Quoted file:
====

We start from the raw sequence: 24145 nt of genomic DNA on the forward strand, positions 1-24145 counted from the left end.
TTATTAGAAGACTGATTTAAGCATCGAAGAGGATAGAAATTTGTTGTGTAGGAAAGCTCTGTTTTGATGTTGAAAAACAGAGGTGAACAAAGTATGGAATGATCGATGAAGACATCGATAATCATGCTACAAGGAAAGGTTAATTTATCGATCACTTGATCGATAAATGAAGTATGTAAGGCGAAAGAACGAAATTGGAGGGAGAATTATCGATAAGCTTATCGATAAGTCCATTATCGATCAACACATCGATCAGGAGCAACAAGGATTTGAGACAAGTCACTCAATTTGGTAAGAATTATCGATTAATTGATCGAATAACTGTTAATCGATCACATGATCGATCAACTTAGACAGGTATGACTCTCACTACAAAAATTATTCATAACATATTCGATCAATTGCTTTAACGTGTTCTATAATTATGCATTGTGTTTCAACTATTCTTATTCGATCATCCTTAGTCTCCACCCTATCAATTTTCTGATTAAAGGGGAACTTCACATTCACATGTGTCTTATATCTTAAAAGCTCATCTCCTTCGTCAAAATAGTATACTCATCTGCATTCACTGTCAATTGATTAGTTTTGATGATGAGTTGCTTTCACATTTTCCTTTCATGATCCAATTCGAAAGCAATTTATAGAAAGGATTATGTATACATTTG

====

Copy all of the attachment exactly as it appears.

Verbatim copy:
We start from the raw sequence: 24145 nt of genomic DNA on the forward strand, positions 1-24145 counted from the left end.
TTATTAGAAGACTGATTTAAGCATCGAAGAGGATAGAAATTTGTTGTGTAGGAAAGCTCTGTTTTGATGTTGAAAAACAGAGGTGAACAAAGTATGGAATGATCGATGAAGACATCGATAATCATGCTACAAGGAAAGGTTAATTTATCGATCACTTGATCGATAAATGAAGTATGTAAGGCGAAAGAACGAAATTGGAGGGAGAATTATCGATAAGCTTATCGATAAGTCCATTATCGATCAACACATCGATCAGGAGCAACAAGGATTTGAGACAAGTCACTCAATTTGGTAAGAATTATCGATTAATTGATCGAATAACTGTTAATCGATCACATGATCGATCAACTTAGACAGGTATGACTCTCACTACAAAAATTATTCATAACATATTCGATCAATTGCTTTAACGTGTTCTATAATTATGCATTGTGTTTCAACTATTCTTATTCGATCATCCTTAGTCTCCACCCTATCAATTTTCTGATTAAAGGGGAACTTCACATTCACATGTGTCTTATATCTTAAAAGCTCATCTCCTTCGTCAAAATAGTATACTCATCTGCATTCACTGTCAATTGATTAGTTTTGATGATGAGTTGCTTTCACATTTTCCTTTCATGATCCAATTCGAAAGCAATTTATAGAAAGGATTATGTATACATTTG